After a few nightmarish days of running around the Trafford Centre in search of a pencil skirt which fits a thin person with an ostomy bag and finding absolutely zilch, which lead to a full-scale breakdown, tears and wailing of ‘I’m disgusting, just look at me’, I thought I would do a series of blogs on trying to find clothes that fit and make you feel a million dollars when you have IBD and/or an ostomy bag. Let’s hope it helps to stop you spiralling into a shopping induced whirlpool of self-pity.
So here we go, over the next three days I am going to blog about my fashion dilemmas, what not to wear when your bag is on overdrive, and how to make yourself feel instantly happier, braver and more confident even when you’re about to disappear into a world of pain and misery…oh, and the biggest tip of all – avoiding white pants.
Over the years I have really struggled to find clothes that fit and look right. Years of
weight fluctuation due to Crohn’s/Colitis flare-ups and lengthy periods of hospitalisation have caused chaos in the wardrobe department, meaning I seemed to have developed two wardrobes: one for when I’m sick and the other for when I’m well – I’m sure you know which one I wear most often.
My wardrobe is divided. One side appears to be clothes that when I’m ill I wouldn’t be seen dead in for fear of either looking like a vampirish skeleton or, on the exact opposite side of the scale, looking like a beached whale. I have loose fitting clothes for the days I look like a snake that’s swallowed a hippo – you know skinny but with a bloated belly the size of a small planet – and I have hundreds of too big jumpers which can be layered up to give the pretence that I’ve not lost that disastrous amount of weight again – a trick I picked up years ago in an attempt to stop my spiralling illness upsetting my friends and relatives. I’m 99% sure this doesn’t work anymore, but I have to admit that I find comfort in wearing clothes which bulk me out when I’m looking painfully thin – oh, and it does help to keep me warm.
As a self-conscious woman suffering from IBD wrecks total havoc on my daily getting ready ritual. Even something as simple as getting dressed for work can result in a room strewn with clothes and a total meltdown. Some days even silk hurts my swollen belly. Kicker lines dig painfully into my hips, bra clasps rub sores into my bony spine, and dresses pull uncomfortably as my stomach spasms underneath the material. I’ve had days where nothing fits right, where everything causes discomfort, or in some weird magic trick the clothes that fitted perfectly just days before are transformed into giant’s clothes. Some days my room ends up looking like a Very catalogue has exploded all over it, with clothes strewn everywhere. On days like that I’ve considered going to work in my PJs, or even naked – I’m sure that would raise a few eyebrows in court.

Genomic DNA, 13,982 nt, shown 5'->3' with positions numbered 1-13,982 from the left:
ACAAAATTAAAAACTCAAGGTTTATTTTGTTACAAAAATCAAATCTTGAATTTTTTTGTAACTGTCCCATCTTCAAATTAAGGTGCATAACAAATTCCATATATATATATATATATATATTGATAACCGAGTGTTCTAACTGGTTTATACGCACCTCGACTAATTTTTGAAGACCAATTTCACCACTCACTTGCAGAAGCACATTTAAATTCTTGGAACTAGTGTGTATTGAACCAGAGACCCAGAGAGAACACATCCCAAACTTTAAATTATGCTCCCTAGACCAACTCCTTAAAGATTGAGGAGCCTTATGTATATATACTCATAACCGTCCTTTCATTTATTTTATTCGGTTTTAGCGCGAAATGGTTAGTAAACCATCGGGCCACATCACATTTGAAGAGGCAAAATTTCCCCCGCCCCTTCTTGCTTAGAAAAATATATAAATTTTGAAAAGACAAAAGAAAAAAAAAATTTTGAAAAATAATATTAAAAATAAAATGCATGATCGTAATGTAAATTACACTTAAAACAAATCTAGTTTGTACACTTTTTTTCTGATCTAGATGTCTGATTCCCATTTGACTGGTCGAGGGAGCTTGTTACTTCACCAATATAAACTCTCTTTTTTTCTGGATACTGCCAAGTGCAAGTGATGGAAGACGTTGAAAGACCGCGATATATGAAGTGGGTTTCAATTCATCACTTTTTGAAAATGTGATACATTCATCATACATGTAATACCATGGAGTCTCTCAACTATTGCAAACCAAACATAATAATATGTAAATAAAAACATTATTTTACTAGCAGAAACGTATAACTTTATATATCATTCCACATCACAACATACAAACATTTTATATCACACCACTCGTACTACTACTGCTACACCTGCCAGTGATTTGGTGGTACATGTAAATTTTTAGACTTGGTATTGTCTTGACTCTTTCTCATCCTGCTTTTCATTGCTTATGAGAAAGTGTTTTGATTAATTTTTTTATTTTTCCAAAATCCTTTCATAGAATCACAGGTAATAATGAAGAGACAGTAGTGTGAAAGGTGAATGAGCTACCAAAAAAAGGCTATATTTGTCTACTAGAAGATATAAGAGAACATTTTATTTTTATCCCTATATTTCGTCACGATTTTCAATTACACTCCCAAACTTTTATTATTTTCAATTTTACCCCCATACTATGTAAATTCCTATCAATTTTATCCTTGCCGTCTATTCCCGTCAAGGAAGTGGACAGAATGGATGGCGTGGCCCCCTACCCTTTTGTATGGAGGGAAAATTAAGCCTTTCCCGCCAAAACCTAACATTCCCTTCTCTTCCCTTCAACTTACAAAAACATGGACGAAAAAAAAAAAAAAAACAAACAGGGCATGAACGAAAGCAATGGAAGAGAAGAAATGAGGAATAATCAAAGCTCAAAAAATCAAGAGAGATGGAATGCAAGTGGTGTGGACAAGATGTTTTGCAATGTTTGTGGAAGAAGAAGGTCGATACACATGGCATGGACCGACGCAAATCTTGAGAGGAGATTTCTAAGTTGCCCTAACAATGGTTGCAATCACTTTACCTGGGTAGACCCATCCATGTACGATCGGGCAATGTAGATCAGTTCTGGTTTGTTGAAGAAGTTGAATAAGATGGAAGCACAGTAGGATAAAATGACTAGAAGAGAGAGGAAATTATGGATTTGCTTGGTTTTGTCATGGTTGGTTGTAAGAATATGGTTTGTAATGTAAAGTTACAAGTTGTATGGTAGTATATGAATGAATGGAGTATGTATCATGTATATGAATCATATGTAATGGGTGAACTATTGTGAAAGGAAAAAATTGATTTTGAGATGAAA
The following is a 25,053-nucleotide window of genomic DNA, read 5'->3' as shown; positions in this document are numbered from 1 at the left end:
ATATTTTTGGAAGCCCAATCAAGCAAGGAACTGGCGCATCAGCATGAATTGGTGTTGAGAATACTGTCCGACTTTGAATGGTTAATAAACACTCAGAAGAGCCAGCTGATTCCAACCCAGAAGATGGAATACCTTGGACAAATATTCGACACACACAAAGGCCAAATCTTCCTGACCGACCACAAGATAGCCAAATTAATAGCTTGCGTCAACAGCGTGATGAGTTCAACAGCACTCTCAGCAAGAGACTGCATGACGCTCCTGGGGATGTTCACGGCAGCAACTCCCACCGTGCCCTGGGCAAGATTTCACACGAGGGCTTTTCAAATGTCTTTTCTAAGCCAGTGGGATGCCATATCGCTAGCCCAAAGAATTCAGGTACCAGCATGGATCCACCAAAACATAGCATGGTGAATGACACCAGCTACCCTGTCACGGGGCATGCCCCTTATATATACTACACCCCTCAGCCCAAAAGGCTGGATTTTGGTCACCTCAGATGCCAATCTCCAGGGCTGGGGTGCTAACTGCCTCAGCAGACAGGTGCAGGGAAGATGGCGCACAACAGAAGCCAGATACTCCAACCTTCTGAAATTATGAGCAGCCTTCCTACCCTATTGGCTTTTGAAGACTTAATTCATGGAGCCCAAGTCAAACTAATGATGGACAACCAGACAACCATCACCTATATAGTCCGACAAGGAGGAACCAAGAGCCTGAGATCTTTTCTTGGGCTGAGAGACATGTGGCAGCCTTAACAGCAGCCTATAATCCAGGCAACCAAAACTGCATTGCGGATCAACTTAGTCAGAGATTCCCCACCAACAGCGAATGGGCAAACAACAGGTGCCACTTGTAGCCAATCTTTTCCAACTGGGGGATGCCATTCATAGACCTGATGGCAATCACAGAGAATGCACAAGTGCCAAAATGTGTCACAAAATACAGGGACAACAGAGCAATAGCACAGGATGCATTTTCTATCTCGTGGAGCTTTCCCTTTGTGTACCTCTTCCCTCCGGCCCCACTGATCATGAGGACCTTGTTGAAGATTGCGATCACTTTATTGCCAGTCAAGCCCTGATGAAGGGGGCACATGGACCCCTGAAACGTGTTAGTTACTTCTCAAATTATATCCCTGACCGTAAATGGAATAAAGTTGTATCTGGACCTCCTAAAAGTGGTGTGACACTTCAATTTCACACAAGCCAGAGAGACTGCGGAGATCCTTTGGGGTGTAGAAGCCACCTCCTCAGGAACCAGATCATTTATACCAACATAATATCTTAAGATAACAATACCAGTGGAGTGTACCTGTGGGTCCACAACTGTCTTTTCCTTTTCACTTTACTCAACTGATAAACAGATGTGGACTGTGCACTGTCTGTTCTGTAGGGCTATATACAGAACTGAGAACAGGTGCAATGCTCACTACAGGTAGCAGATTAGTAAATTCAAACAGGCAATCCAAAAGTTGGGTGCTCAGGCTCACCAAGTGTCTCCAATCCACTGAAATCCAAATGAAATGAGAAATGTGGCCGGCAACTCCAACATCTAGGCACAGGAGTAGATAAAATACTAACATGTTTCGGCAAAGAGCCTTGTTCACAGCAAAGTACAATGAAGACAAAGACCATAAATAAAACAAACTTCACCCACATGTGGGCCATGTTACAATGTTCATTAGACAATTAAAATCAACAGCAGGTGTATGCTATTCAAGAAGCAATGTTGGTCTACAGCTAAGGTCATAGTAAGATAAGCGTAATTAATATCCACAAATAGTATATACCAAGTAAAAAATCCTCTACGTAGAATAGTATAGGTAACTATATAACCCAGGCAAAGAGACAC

In previous posts I’ve talked about how I expected to feel unattractive following my surgery; how I expected to not want to wear anything but trackies for the rest of my life. When I first took off my baggy joggers and pjs after months of recovery I vowed never to go back to them again. Ok, so I haven’t stuck to that. As I write this I have to admit I’m wearing my team GB joggers teamed with a far too big jumper. Yes, I look dreadful. Yes, i wouldn’t go out like this (well I would just to get some sweets or a snack) but I’m comfortable and that’s what joggers are made for, pigging out days and poorly days. I don’t feel guilty about wearing them occasionally but since my surgery I have realised the value of dressing to make yourself feel good, look good and to increase confidence. I’ve realised that when I’m wearing my trackies I don’t feel womanly or attractive, that even when I’m feeling ill, bloated or tired, putting on a nice dress, doing my makeup and hair and pulling on a pair of heels instantly makes me feel better, even if inside I’m crying.
Post surgery has presented me with a whole new world of problems in the fashion department. The best thing I ever did was to bite the bullet and through out all my ‘I will never wear you again’ outfits which would have been a daily reminder in my wardrobe of the figure I once had prior to the arrival of Winnie (the stoma) and my un-scarred stomach. I thought that I would miss those clothes; the figure hugging body con dresses I used to dance the night away in, the bikinis and extremely uncomfortable jeans – I don’t miss them one bit.
At first I stubbornly tried to dress the same way I used to. It worked for a while as I’d lost so much weight the added width of my ostomy bag on my waist line didn’t make a dint on my waistband, but once my muscles and weight started to return I learnt the hard way that the well-worn skinny jeans were no longer an option now that I had my new best friend. Those were my favourite jeans. They were cheap but comfortable and fitted me like a glove, so I carried on stubbornly wearing them, despite the fact they were crushing Winnie to death. I finally threw them away after a few very unfortunate incidents on long car journeys, where, the lesson was learned that a tight waist band resting on an overactive ostomy = explosion. Those jeans were not made for sitting down.
More tomorrow…in the meantime if you have any fashion tips please get in touch and share them….you could help someone (me included) feel more confident.